I am an extroverted sensor, meaning I get my energy and information from the external versus the internal world. In other words, I notice things. This week was no exception. Something on TV asked, “What books do you have and use most in your home: A Bible, cookbook, or dictionary?”
There was a feature on CBS Sunday Morning about a three-generation family who lost their pristine reputation because of a “he said—they said” conflict. There was another feature about obituary writers, and what a significant craft it is to tell the highs and lows of a person’s life.
I then went to two movies: “Harriet” and “Judy.” After “Harriet,” something happened I had never experienced; the silent theater broke into applause. The man next to me, a man I didn’t know and hadn’t spoken to, said, “You women don’t get the credit you deserve.” The historical movie left me feeling gut inspired.
“Judy,” on the other hand, was a depressing story about Judy Garland, a gifted woman who died at 47 from the illness of addiction. The movie closed with a quote from the Wizard of Oz: “A heart is not judged by how much you love; but by how much you are loved by others.”
What do these examples have in common? They help me think about how our choices define our lives. They help me answer, “Who am I?” It’s a big question, and the answer is individual and personal. Nobody can accurately answer the question for me, or for you.
I am a proponent of writing our own stories. Every person has thousands of stories. Every day is a story. Maybe you or I didn’t lead 750 slaves to freedom, like Harriet Tubman, or star in an iconic movie, but like those who came before us, we have contributed, and we have all have passions.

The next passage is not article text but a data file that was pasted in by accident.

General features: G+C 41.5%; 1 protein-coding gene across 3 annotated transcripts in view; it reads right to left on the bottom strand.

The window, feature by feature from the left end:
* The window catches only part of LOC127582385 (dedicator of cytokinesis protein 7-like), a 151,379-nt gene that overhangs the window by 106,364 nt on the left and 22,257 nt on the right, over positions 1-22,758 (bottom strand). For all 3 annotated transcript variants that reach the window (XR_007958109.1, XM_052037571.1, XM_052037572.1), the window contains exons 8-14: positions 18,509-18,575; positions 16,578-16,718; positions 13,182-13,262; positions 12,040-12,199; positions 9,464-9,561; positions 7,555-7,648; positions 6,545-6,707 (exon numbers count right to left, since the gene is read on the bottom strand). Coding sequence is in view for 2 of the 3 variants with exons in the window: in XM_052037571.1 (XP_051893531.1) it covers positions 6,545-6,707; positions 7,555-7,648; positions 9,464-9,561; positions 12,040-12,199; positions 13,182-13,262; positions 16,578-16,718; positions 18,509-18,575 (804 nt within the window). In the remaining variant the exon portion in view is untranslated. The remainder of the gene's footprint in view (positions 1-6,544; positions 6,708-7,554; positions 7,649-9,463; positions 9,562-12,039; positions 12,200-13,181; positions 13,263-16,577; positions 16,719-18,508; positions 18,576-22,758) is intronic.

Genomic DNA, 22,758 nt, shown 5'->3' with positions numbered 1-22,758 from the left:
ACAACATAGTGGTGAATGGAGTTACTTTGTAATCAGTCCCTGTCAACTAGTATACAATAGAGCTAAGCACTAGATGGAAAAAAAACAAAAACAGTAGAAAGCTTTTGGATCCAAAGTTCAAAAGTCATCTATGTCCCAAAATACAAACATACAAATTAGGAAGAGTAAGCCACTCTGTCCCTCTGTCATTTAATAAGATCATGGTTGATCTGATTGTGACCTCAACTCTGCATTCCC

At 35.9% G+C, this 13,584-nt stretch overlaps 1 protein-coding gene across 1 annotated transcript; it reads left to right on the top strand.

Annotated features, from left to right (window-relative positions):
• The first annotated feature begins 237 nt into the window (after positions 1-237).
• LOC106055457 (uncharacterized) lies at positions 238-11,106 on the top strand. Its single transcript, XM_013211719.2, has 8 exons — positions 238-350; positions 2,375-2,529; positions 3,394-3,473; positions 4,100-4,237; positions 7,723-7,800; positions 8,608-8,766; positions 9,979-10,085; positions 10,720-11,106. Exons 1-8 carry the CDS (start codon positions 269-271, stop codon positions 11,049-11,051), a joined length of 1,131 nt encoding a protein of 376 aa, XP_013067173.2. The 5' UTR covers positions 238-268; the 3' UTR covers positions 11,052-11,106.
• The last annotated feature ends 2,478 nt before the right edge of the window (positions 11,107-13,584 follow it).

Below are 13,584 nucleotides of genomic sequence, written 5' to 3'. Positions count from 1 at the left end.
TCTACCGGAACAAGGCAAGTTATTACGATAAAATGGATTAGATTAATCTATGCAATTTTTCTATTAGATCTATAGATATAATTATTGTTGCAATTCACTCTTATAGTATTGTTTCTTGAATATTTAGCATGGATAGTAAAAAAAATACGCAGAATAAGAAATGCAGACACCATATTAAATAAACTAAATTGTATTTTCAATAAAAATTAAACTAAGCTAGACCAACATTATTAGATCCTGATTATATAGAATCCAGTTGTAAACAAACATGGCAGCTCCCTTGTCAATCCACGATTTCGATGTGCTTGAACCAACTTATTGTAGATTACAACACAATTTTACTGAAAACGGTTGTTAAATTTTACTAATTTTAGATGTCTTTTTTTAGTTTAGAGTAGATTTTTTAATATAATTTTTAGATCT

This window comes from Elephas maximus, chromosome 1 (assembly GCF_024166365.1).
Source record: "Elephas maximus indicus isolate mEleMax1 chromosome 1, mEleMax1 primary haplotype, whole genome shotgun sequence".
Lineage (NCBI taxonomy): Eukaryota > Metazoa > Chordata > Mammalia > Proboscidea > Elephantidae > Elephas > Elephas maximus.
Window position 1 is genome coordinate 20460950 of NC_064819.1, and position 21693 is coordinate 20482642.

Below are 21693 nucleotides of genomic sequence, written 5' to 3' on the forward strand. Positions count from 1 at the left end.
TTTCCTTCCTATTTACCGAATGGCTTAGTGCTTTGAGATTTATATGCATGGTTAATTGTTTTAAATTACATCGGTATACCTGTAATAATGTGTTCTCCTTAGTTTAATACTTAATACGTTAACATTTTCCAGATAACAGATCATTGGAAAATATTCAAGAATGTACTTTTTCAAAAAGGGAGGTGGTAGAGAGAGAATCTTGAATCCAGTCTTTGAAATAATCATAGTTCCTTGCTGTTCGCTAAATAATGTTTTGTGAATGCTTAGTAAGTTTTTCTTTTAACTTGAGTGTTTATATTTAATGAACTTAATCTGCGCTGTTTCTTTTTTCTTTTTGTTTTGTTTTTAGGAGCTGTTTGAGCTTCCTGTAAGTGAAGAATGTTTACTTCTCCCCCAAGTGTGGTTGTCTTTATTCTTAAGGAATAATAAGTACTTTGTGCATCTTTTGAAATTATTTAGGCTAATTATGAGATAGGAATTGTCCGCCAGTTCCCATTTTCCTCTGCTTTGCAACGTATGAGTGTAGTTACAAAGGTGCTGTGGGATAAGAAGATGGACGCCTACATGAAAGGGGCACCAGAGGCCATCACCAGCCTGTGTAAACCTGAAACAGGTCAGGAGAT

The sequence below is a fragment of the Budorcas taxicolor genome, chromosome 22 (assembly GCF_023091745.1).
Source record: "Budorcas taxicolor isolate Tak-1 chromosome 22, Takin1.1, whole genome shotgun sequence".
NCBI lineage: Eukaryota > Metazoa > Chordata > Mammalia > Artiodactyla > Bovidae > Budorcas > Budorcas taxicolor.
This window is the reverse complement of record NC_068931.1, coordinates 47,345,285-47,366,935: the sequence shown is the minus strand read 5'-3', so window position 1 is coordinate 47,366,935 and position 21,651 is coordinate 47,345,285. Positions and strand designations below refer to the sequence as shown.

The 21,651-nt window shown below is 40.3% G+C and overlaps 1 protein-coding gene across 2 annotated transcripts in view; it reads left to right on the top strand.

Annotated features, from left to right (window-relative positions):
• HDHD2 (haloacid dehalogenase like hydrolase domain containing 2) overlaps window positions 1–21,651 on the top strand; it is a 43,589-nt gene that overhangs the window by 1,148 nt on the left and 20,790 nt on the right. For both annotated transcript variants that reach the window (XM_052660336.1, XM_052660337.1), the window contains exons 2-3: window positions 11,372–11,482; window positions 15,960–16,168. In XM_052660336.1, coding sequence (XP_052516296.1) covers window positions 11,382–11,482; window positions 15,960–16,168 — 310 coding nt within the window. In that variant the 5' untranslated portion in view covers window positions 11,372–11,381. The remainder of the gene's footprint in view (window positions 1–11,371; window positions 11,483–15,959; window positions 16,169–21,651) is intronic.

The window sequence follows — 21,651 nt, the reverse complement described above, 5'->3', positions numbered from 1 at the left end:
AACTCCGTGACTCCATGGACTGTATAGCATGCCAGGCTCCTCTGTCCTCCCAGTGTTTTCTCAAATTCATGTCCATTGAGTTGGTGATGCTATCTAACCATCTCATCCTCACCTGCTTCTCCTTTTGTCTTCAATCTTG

Who better knows what we value, or what lights our days? Nobody. If we don’t write our stories, who will? The saddest funeral I ever attended was that of my step-dad. I had written a poem about him as his Christmas gift, and that eight-by-ten framed poem with his photograph in the upper left corner was on a floor easel by his casket. His family did not write a eulogy. One small paragraph in the Denver Post, stated his name, DOB, and DOD, and that he collected tokens. That was it. There was no history, story, or applause. It left me empty.
How about you? What if your story, obituary or newspaper headline, titled: ____________, (put your name on the line) was on the big screen? What would you want it to show? Write it down. You are the expert—the most qualified author to write your story. Your story from your point-of-view—priceless.
I’d bet your story is inspiring, entertaining, and unique, and, I, for one, would applaud.
Until the next time: Live while you live.
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